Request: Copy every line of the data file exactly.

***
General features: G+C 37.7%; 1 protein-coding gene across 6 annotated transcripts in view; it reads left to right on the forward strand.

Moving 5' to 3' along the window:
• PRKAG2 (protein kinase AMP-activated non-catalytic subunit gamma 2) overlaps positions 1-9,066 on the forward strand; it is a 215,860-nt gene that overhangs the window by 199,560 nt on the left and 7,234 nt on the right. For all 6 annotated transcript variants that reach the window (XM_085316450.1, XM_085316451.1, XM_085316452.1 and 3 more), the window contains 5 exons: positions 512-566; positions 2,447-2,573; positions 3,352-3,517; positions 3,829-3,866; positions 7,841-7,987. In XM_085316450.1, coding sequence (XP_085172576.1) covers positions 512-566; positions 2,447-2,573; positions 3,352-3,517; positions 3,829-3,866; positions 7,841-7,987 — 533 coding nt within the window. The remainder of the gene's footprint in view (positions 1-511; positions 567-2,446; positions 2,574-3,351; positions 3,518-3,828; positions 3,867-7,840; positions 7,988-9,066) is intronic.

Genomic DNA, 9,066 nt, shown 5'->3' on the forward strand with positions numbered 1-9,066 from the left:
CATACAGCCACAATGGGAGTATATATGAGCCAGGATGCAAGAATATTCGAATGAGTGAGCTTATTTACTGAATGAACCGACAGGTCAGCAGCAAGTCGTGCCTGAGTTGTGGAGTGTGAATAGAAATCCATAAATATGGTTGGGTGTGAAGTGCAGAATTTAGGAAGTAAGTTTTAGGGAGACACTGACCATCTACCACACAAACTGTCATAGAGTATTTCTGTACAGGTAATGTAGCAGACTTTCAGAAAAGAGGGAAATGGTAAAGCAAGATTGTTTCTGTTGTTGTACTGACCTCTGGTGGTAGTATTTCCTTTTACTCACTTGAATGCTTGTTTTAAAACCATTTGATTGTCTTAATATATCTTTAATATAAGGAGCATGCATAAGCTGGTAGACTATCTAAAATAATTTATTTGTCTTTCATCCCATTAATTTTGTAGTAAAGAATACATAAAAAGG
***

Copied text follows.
General features: G+C 37.7%; 1 protein-coding gene across 6 annotated transcripts in view; it reads left to right on the forward strand.

Moving 5' to 3' along the window:
• PRKAG2 (protein kinase AMP-activated non-catalytic subunit gamma 2) overlaps positions 1-9,066 on the forward strand; it is a 215,860-nt gene that overhangs the window by 199,560 nt on the left and 7,234 nt on the right. For all 6 annotated transcript variants that reach the window (XM_085316450.1, XM_085316451.1, XM_085316452.1 and 3 more), the window contains 5 exons: positions 512-566; positions 2,447-2,573; positions 3,352-3,517; positions 3,829-3,866; positions 7,841-7,987. In XM_085316450.1, coding sequence (XP_085172576.1) covers positions 512-566; positions 2,447-2,573; positions 3,352-3,517; positions 3,829-3,866; positions 7,841-7,987 — 533 coding nt within the window. The remainder of the gene's footprint in view (positions 1-511; positions 567-2,446; positions 2,574-3,351; positions 3,518-3,828; positions 3,867-7,840; positions 7,988-9,066) is intronic.

Genomic DNA, 9,066 nt, shown 5'->3' on the forward strand with positions numbered 1-9,066 from the left:
CATACAGCCACAATGGGAGTATATATGAGCCAGGATGCAAGAATATTCGAATGAGTGAGCTTATTTACTGAATGAACCGACAGGTCAGCAGCAAGTCGTGCCTGAGTTGTGGAGTGTGAATAGAAATCCATAAATATGGTTGGGTGTGAAGTGCAGAATTTAGGAAGTAAGTTTTAGGGAGACACTGACCATCTACCACACAAACTGTCATAGAGTATTTCTGTACAGGTAATGTAGCAGACTTTCAGAAAAGAGGGAAATGGTAAAGCAAGATTGTTTCTGTTGTTGTACTGACCTCTGGTGGTAGTATTTCCTTTTACTCACTTGAATGCTTGTTTTAAAACCATTTGATTGTCTTAATATATCTTTAATATAAGGAGCATGCATAAGCTGGTAGACTATCTAAAATAATTTATTTGTCTTTCATCCCATTAATTTTGTAGTAAAGAATACATAAAAAGG